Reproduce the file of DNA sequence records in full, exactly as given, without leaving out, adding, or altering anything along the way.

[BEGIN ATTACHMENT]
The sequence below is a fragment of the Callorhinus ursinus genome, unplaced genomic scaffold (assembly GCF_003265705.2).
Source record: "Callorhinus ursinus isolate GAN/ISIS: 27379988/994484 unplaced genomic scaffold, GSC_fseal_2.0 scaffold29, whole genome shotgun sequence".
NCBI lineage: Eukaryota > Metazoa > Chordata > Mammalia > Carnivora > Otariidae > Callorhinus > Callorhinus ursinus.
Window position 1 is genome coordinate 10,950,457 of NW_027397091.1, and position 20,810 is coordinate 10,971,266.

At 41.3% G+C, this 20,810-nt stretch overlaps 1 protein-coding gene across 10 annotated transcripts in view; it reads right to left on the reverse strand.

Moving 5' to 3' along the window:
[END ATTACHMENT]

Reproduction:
The sequence below is a fragment of the Callorhinus ursinus genome, unplaced genomic scaffold (assembly GCF_003265705.2).
Source record: "Callorhinus ursinus isolate GAN/ISIS: 27379988/994484 unplaced genomic scaffold, GSC_fseal_2.0 scaffold29, whole genome shotgun sequence".
NCBI lineage: Eukaryota > Metazoa > Chordata > Mammalia > Carnivora > Otariidae > Callorhinus > Callorhinus ursinus.
Window position 1 is genome coordinate 10,950,457 of NW_027397091.1, and position 20,810 is coordinate 10,971,266.

At 41.3% G+C, this 20,810-nt stretch overlaps 1 protein-coding gene across 10 annotated transcripts in view; it reads right to left on the reverse strand.

Moving 5' to 3' along the window: